Verify the Output

kiji scan ${KIJI}/songs --max-rows=2

You should see:

Scanning kiji table: kiji://localhost:2181/kiji_express_music/songs/
entity-id=['song-32'] [1365549351598] info:metadata
                                 {"song_name": "song name-32", "artist_name": "artist-2", "album_name": "album-0", "genre": "genre1.0", "tempo": 120, "duration": 180}
entity-id=['song-32'] [1365550614616] info:top_next_songs
                                 {"topSongs": [{"song_id": "song-31", "count": 8}, {"song_id": "song-30", "count": 8}, {"song_id": "song-33", "count": 6}, {"song_id": "song-32", "count": 6}, {"song_id": "song-38", "count": 4}, {"song_id": "song-37", "count": 4}, {"song_id": "song-39", "count": 2}, {"song_id": "song-8", "count": 2}, {"song_id": "song-6", "count": 1}, {"song_id": "song-34", "count": 1}, {"song_id": "song-29", "count": 1}, {"song_id": "song-24", "count": 1}, {"song_id": "song-23", "count": 1}, {"song_id": "song-0", "count": 1}]}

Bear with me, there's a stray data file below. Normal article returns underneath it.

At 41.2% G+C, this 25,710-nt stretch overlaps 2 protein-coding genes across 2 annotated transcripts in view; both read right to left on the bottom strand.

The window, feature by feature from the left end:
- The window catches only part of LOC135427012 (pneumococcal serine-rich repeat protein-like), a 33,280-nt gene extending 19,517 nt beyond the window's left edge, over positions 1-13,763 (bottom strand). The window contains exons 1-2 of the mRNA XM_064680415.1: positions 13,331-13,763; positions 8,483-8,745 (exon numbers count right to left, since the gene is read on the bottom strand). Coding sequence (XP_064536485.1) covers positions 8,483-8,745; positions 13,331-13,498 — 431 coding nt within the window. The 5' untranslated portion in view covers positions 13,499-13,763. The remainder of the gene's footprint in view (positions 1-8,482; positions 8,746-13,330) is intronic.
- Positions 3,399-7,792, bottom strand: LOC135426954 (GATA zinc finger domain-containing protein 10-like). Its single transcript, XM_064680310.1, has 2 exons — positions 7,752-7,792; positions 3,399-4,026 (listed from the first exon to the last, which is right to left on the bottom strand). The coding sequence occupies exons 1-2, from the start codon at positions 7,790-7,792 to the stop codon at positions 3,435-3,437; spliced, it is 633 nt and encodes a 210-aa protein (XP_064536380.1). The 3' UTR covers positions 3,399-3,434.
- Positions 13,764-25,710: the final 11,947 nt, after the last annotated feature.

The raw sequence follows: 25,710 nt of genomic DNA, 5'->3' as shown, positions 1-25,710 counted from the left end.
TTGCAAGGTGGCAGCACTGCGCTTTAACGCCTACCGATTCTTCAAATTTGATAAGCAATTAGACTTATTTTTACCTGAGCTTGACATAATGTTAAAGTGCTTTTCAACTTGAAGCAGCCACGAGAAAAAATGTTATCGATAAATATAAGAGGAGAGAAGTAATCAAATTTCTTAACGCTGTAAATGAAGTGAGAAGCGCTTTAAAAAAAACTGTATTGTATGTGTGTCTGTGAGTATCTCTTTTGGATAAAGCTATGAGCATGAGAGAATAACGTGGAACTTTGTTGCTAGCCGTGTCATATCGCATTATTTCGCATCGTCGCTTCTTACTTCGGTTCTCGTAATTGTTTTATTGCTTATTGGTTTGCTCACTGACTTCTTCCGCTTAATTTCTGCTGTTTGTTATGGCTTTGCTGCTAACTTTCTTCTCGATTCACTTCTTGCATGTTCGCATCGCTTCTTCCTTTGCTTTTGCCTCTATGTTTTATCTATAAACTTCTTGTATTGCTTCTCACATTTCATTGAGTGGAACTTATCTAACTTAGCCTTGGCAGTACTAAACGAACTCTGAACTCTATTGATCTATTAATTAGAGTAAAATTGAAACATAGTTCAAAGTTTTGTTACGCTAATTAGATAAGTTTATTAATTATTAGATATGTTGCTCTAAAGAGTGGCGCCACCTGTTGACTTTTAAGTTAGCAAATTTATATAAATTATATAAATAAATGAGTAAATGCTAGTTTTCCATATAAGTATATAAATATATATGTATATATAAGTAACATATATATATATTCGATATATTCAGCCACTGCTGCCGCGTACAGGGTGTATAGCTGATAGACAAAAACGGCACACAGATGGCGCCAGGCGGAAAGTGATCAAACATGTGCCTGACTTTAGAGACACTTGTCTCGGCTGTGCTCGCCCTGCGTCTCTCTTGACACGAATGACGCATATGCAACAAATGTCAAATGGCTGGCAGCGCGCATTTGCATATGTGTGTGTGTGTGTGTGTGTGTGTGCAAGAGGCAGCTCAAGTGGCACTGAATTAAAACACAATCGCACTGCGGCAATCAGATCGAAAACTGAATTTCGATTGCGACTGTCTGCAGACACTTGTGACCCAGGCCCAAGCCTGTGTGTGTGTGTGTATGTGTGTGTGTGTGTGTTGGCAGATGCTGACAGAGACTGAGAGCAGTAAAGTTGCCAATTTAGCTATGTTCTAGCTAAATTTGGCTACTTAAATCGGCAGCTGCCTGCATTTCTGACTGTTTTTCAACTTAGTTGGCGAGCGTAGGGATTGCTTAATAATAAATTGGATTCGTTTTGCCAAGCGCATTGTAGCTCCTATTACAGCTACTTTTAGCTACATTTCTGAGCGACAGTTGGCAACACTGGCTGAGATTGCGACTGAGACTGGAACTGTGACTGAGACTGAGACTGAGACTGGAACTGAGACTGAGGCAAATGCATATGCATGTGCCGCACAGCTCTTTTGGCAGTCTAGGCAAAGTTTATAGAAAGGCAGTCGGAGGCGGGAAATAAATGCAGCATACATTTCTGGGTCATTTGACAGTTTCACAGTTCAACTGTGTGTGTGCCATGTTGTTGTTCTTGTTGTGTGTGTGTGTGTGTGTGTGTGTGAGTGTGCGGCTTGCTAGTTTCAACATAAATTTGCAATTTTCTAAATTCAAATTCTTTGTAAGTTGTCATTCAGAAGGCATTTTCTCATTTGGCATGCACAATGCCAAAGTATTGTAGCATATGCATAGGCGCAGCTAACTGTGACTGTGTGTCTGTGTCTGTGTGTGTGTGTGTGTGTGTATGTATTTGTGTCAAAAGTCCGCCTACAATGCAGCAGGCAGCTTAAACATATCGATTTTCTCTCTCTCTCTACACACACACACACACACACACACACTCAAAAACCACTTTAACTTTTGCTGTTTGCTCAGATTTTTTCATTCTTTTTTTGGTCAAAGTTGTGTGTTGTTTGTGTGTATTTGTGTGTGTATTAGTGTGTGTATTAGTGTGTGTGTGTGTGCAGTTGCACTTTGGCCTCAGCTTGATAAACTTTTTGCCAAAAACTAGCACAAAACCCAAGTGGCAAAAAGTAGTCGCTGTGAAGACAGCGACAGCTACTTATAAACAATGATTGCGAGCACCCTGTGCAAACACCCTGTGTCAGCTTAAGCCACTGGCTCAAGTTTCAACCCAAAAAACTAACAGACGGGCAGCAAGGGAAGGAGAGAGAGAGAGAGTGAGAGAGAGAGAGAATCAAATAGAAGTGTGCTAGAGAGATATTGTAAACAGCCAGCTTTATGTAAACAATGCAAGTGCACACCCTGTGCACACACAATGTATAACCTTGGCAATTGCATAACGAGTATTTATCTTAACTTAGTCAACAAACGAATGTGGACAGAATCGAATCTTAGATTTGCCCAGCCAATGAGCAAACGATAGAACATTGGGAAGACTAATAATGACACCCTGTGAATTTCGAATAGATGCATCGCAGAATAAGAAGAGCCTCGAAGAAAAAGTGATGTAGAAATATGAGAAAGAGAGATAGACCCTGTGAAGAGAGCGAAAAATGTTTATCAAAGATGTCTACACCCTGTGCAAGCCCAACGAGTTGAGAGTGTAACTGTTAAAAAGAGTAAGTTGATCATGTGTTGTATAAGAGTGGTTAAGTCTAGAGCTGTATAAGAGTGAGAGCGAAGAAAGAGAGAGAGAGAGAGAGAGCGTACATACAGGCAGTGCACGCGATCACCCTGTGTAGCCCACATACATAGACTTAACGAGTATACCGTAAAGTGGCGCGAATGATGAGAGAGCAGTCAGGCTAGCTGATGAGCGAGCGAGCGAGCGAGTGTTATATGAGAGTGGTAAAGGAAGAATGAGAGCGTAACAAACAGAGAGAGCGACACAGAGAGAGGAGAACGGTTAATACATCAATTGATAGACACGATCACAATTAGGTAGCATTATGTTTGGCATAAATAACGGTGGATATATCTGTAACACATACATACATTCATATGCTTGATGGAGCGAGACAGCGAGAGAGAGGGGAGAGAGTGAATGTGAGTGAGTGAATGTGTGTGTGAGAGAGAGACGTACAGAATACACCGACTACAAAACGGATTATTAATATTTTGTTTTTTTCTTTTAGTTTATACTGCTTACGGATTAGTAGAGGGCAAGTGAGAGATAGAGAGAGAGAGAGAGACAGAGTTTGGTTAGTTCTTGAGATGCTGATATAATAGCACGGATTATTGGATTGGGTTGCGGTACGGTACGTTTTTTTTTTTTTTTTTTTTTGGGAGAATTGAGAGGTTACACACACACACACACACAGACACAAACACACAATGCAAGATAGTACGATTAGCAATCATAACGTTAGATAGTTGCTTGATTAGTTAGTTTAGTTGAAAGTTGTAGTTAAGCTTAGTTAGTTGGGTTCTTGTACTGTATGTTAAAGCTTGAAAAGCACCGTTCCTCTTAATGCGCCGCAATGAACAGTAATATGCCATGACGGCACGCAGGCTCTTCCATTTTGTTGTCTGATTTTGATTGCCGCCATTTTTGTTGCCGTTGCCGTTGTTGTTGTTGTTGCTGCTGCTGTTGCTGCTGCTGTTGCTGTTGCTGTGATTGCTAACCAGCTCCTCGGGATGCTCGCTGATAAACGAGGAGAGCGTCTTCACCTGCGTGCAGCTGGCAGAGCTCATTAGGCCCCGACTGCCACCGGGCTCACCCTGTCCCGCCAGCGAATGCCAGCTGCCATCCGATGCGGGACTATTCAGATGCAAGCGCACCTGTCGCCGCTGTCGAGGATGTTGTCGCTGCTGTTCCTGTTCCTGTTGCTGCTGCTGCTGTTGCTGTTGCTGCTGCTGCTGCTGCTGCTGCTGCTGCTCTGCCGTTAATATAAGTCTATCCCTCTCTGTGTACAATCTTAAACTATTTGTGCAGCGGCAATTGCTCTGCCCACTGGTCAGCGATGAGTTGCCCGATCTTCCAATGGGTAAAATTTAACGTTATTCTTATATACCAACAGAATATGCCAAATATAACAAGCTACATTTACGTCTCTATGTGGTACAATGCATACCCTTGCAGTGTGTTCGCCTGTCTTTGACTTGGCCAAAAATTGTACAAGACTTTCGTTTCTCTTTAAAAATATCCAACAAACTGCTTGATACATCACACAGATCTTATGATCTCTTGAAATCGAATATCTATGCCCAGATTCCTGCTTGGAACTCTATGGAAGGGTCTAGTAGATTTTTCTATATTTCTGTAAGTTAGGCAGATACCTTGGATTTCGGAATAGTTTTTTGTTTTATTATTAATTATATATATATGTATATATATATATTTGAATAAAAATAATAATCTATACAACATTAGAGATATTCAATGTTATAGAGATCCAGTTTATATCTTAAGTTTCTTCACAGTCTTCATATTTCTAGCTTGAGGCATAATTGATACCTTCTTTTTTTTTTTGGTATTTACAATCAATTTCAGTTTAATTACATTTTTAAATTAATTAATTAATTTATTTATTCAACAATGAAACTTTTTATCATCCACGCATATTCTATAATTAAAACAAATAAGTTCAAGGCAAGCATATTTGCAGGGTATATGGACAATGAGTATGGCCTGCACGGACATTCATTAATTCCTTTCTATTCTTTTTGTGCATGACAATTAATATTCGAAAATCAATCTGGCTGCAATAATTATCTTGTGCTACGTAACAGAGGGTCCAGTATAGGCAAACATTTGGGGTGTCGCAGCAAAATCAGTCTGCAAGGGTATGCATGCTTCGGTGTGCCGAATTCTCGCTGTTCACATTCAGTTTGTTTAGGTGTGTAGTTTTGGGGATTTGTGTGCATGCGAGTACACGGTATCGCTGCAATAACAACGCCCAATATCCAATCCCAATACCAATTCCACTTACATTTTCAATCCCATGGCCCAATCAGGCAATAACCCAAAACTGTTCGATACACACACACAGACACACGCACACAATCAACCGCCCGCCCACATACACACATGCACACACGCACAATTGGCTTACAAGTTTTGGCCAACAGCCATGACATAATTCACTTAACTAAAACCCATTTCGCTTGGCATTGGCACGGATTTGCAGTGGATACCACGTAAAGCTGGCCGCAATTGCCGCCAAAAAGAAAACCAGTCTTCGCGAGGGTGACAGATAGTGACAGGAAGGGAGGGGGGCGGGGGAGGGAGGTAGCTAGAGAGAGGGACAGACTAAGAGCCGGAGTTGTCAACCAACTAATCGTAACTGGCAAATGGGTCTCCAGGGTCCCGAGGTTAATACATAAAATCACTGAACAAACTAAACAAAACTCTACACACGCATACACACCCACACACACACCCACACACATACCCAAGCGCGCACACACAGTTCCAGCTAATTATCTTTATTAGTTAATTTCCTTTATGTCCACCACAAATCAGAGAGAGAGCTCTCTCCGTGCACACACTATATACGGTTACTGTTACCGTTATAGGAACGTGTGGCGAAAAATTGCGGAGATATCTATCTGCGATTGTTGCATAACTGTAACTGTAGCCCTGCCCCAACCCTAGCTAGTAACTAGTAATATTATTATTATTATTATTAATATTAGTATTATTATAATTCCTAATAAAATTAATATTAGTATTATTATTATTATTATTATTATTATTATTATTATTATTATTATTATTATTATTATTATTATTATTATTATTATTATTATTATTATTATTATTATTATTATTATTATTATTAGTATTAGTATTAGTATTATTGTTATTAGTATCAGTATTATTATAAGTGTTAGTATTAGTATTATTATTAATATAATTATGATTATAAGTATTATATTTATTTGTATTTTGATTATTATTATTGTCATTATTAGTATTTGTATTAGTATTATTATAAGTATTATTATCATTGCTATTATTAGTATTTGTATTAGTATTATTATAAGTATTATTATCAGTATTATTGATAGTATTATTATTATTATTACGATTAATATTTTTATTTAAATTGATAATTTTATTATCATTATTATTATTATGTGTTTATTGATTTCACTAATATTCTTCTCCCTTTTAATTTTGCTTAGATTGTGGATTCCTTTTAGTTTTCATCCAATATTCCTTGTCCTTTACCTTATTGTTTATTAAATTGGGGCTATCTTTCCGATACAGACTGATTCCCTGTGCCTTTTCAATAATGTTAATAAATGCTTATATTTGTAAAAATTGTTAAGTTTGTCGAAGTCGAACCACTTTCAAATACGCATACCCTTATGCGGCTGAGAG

entity-id=['song-49'] [1365549353027] info:metadata
                                 {"song_name": "song name-49", "artist_name": "artist-3", "album_name": "album-1", "genre": "genre4.0", "tempo": 150, "duration": 180}
entity-id=['song-49'] [1365550613461] info:top_next_songs
                                 {"topSongs": [{"song_id": "song-38", "count": 1}, {"song_id": "song-8", "count": 1}, {"song_id": "song-31", "count": 1}, {"song_id": "song-10", "count": 1}, {"song_id": "song-6", "count": 1}]}

Notice that for each of these songs, there is now a info:top_next_songs column that contains a record “topSongs”, the list of top songs played after each of these, in order of popularity. We now have the data necessary for a song recommendation model based on the most popular next songs.

This concludes the tutorial of KijiExpress. If you were using a bento cluster for this tutorial and are done with it, now is a good time shut it down:

    bento stop